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Helping tiny heart patients

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Researchers have used advanced computer modelling techniques to study treatments for babies born with hypoplastic left heart syndrome. Their important findings pave the way for improving surgical decision-making in the future.

Baby patient of heart operation

Babies born with hypoplastic left heart syndrome face a series of complex, life-saving operations – the first when they are less than two weeks old. This initial operation can be carried out using one of two techniques.

With funding from Action Medical Research and GOSHCC, Dr Pablo Lamata and his team at King’s College London used advanced computer analysis to retrospectively compare MRI scans of babies treated using each surgical approach. Their new techniques allowed them to create 3D models of each heart. This revealed subtle changes that could not previously be seen, and they found that one of the surgical treatments impairs the growth and function of babies’ tiny hearts, and the other did not.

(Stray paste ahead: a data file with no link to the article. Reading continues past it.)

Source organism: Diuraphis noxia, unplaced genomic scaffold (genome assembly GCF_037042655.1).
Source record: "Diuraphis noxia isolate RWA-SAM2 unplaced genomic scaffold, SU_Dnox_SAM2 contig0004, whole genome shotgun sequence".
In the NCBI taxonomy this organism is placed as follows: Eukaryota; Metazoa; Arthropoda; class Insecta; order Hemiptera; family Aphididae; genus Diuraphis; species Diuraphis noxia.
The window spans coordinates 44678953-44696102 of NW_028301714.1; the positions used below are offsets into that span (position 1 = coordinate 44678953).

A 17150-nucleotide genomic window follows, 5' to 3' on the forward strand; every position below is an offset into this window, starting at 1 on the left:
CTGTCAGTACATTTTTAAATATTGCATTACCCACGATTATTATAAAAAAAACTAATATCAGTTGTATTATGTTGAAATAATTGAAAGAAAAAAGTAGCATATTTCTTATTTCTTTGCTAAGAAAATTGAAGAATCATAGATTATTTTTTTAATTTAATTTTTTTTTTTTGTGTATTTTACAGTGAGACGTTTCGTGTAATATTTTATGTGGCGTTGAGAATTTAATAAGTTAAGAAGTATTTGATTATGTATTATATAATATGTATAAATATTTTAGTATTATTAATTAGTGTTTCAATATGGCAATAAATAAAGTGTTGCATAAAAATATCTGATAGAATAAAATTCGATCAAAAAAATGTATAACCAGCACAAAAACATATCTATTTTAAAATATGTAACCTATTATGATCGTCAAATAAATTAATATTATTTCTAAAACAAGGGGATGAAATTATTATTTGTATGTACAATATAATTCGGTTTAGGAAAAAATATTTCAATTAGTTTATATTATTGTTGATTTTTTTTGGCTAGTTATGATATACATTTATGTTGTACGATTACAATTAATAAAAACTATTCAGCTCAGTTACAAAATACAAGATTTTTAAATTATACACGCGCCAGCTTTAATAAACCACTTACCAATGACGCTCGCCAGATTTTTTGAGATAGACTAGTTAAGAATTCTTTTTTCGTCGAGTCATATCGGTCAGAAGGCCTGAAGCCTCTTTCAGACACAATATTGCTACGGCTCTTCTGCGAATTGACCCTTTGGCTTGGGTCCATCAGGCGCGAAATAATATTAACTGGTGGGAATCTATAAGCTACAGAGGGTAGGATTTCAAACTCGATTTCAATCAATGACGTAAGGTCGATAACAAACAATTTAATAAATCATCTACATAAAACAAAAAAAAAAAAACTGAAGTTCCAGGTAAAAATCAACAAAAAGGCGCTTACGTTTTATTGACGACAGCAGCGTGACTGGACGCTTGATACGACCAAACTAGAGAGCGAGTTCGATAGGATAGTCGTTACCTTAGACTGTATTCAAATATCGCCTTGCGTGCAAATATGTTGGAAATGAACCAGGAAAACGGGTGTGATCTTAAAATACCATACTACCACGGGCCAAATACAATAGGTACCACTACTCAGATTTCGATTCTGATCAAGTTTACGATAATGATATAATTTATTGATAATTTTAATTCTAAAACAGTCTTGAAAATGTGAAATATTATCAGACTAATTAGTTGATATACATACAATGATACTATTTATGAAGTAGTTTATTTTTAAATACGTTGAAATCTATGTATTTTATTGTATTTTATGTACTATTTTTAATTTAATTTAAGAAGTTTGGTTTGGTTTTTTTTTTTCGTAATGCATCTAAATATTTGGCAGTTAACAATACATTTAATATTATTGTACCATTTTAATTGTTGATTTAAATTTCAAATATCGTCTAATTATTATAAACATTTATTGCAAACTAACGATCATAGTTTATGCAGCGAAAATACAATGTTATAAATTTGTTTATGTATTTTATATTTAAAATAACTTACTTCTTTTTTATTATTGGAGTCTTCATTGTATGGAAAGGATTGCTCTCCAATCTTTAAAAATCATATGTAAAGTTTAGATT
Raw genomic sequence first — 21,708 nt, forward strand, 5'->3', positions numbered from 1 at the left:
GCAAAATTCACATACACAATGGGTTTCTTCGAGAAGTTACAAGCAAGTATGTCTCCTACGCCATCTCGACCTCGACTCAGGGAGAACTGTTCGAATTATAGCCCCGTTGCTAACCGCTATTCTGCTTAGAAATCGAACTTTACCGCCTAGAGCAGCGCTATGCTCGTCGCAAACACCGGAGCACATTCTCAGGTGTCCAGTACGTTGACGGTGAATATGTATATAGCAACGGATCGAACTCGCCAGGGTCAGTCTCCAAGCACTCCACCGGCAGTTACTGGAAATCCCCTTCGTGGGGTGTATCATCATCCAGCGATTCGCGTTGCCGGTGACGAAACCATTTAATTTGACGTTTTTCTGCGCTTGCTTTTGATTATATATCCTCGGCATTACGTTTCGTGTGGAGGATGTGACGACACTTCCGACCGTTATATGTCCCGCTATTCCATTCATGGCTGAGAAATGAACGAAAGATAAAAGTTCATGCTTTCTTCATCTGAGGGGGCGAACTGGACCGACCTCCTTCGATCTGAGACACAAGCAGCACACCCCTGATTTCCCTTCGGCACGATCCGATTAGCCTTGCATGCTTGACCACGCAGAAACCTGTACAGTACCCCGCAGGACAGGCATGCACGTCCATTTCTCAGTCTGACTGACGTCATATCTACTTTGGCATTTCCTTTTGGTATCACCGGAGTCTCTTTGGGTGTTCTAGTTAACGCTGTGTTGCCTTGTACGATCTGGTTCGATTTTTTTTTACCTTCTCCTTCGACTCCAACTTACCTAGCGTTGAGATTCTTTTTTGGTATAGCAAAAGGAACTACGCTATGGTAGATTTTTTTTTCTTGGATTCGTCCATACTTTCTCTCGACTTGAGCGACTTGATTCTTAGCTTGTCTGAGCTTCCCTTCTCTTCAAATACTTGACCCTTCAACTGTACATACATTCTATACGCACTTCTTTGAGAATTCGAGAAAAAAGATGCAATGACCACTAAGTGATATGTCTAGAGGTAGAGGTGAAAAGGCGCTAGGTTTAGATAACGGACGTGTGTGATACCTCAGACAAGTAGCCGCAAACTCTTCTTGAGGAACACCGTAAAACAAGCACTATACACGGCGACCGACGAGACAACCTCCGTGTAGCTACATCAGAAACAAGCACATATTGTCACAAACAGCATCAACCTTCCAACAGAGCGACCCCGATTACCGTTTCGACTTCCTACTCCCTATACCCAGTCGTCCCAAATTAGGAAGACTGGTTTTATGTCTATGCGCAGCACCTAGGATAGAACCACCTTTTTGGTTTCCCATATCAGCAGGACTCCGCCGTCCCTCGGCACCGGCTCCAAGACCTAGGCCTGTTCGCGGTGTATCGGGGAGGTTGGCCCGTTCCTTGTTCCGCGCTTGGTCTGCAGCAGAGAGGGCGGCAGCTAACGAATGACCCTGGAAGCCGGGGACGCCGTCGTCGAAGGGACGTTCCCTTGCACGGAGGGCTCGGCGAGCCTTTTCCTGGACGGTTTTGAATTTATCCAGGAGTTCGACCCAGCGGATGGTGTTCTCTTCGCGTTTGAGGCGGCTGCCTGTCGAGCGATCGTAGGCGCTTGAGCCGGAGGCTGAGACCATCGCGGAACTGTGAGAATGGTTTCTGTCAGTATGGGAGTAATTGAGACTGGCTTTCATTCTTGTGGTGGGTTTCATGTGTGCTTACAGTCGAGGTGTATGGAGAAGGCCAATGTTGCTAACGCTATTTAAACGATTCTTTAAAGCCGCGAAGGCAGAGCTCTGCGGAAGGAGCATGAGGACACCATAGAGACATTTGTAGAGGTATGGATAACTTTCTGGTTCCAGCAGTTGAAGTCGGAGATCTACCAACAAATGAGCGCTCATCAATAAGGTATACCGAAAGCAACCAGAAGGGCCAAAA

Long-term follow up is needed but, says Dr Lamata: “This valuable knowledge could help surgeons choose the best surgical technique in future cases.”

The team also studied the aorta, the main blood vessel in the heart, and discovered a new ‘weak link’ affecting babies with hypoplastic left heart syndrome. This places additional burden on the hearts of these vulnerable patients – something that was detected thanks to new non-invasive methods for estimating differences in central blood pressure within the heart and main vessels.

We now have the technology to monitor the health and development of the baby’s aorta with unprecedented detail and without the costs and risks of invasive catheterised sensors.

Dr Lamata
3d printed hears of various sizes

The use of these new analysis techniques is an advance towards future non-invasive assessments for children living with congenital heart conditions. This could reduce risks to children and allow closer monitoring, helping surgeons decide on the best type of surgery for each child, as well reducing the costs of treating these children.